These intellectual visions may last a long time, days, weeks, even years. Cf. St. Teresa, Interior Castle 6. 8. 3. The effects may include profound understanding or love. They are apt to bring absolute certitude that they come from God: cf. St. Teresa, Life, 27. 5.

Combinations: In the Damascus road instance, Paul saw with his eyes a sensory vision, with his imagination he saw Ananias coming to him, in his mind he understood God's will.

Three kinds of revelations:

(Preliminary: distinguish public, found in Scripture and Tradition, completed when last Apostle died and NT was finished. Cf. Dei verbum § 4 - and private revelations: all else).

1)Auricular: A sound is produced in the air by a good or evil spirit. They may seem to come from a vision.

2)Imaginary: This does not mean false, but rather, a locution not perceived by the ears but by the power of image making. May be received while asleep or awake, and may come from God or a good or bad angel. By the fruits produced in the soul - if one examines all fruits, not just some -- one can see if the source is good or bad. Satan can afford to produce some seeming good fruits, if in the long run he can get evil results, such as disobedience to the Church over alleged visions, or pride, or may suggest great projects, beyond the ability of the soul, which will later give up all effort.

3)Intellectual: Impressed directly on the mind, with no images received in senses or imagination. There are three classes, according to St. John of the Cross - whom others follow (Ascent of Mt. Carmel II. 28-31): successive, formal, substantial.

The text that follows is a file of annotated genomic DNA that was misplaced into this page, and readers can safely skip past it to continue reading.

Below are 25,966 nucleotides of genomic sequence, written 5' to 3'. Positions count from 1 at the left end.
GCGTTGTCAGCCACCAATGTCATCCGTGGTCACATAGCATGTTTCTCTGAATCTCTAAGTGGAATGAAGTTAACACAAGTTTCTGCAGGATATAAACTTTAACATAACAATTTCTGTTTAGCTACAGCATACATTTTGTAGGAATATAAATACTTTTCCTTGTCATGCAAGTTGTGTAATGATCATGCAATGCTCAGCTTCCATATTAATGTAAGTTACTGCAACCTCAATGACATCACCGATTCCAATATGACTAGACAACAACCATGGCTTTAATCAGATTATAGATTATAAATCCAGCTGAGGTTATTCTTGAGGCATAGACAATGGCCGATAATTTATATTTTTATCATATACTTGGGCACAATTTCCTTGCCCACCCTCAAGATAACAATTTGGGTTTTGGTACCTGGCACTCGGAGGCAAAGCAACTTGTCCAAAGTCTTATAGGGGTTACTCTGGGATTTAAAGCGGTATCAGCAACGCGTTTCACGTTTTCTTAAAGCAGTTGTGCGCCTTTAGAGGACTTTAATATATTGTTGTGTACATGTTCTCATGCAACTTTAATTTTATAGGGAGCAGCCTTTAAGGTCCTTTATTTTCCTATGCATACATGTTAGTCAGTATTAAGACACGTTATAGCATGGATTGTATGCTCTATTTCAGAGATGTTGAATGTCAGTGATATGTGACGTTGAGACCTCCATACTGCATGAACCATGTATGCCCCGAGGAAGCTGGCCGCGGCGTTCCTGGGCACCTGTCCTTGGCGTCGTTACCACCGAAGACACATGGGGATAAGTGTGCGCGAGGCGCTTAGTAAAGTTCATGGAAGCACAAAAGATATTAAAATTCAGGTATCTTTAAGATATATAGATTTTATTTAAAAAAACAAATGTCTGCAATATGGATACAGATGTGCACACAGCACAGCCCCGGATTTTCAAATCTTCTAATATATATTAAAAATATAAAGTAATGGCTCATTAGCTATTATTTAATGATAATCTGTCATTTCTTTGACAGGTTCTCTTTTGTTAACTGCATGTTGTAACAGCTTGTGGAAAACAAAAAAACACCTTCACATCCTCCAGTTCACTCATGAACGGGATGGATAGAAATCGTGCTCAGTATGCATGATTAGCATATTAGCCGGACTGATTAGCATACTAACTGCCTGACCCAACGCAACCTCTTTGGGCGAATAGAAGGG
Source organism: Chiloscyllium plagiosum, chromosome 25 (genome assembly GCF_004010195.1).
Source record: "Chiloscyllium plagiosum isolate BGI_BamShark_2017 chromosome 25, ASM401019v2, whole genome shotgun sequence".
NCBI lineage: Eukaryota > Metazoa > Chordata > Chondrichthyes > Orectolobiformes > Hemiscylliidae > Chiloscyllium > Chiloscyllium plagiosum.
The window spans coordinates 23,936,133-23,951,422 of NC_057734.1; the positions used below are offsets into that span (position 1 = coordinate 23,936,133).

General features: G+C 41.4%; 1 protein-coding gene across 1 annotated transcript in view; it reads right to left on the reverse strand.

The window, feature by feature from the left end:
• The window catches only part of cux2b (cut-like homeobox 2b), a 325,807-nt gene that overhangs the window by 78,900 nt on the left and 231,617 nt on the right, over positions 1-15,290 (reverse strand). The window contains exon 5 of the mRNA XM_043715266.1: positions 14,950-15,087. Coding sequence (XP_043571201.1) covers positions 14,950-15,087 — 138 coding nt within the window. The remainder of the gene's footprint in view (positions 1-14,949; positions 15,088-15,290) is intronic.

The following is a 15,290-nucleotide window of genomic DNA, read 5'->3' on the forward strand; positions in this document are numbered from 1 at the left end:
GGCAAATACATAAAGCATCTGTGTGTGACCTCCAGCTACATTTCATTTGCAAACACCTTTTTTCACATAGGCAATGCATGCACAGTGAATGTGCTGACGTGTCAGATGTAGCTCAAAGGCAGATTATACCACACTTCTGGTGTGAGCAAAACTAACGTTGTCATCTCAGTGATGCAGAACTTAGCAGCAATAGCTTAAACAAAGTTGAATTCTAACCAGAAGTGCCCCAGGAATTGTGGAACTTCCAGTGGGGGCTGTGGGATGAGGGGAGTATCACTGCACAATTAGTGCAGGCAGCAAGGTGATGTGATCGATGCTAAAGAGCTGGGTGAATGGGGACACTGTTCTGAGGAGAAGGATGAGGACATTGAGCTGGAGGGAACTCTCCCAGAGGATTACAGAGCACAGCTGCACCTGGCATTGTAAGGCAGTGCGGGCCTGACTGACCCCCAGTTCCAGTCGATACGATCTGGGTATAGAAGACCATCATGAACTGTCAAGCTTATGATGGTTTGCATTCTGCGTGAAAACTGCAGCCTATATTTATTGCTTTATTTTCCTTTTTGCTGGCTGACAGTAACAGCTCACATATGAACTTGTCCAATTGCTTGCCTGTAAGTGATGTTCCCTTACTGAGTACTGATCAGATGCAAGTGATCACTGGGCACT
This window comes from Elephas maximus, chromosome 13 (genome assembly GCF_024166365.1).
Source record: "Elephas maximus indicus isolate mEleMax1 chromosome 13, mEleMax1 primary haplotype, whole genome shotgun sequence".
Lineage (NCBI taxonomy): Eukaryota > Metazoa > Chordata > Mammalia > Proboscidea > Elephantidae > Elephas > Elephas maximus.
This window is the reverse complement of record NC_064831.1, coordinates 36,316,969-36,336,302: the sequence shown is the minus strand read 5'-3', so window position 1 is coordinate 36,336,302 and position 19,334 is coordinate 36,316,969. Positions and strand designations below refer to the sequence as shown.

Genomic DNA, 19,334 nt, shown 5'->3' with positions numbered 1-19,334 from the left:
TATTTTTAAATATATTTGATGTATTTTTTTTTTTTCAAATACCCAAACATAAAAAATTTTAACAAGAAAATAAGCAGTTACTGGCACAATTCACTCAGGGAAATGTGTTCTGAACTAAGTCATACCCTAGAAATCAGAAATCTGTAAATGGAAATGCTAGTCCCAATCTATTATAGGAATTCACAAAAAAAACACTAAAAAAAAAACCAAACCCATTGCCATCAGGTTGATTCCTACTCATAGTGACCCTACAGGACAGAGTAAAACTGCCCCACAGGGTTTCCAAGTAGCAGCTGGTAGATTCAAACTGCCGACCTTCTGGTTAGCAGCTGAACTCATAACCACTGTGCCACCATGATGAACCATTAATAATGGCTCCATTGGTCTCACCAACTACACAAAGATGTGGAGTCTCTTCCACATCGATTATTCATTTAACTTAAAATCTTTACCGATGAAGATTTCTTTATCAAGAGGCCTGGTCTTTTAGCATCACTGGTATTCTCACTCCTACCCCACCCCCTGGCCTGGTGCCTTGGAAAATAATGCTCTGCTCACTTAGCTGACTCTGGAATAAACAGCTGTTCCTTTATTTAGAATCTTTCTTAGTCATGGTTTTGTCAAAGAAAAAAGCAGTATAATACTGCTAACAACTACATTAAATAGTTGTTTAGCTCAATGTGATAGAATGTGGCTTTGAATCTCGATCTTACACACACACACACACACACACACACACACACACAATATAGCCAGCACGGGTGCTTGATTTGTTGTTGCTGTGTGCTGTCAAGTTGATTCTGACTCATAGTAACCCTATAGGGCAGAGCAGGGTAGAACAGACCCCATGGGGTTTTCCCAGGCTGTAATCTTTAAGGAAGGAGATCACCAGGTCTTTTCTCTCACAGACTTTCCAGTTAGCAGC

1)Successive: These are formed by the soul, reasoning, with much facility, especially during meditation. They are the combined effect of the soul and the Holy Spirit. Illusion and error are quite possible here. St. John of Cross in II. 39. 4 says sometimes pure heresy can come in, created by the imagination of the soul or by the devil.

2)Formal: These seem to come from outside, whereas the successive seem to originate within the soul, even though the Holy Spirit may have a part in producing them. They, unlike the successive, may come even when one is distracted: thus the exterior origin is known. Illusion by the devil is possible here.

Substantial: Same as formal, but they produce in the soul the effects they signify, e.g. , if God says to the soul: be quiet, be humble. Royo Marin, op. cit, p. 821 , thinks no illusion is possible in such a case.

Note: 1)These locutions and visions belong to the category of gratiae gratis datae or charismatic, and per se are not necessary for spiritual growth of the soul, even though per accidens they may aid it. They do not even prove a soul is in the state of grace: cf. Mt 7. 22-23. But one should not desire these -- danger of self-deception or devilish deception. St. Teresa of Avila warns (Interior Castle 6. 9), cited above, warns of dangers.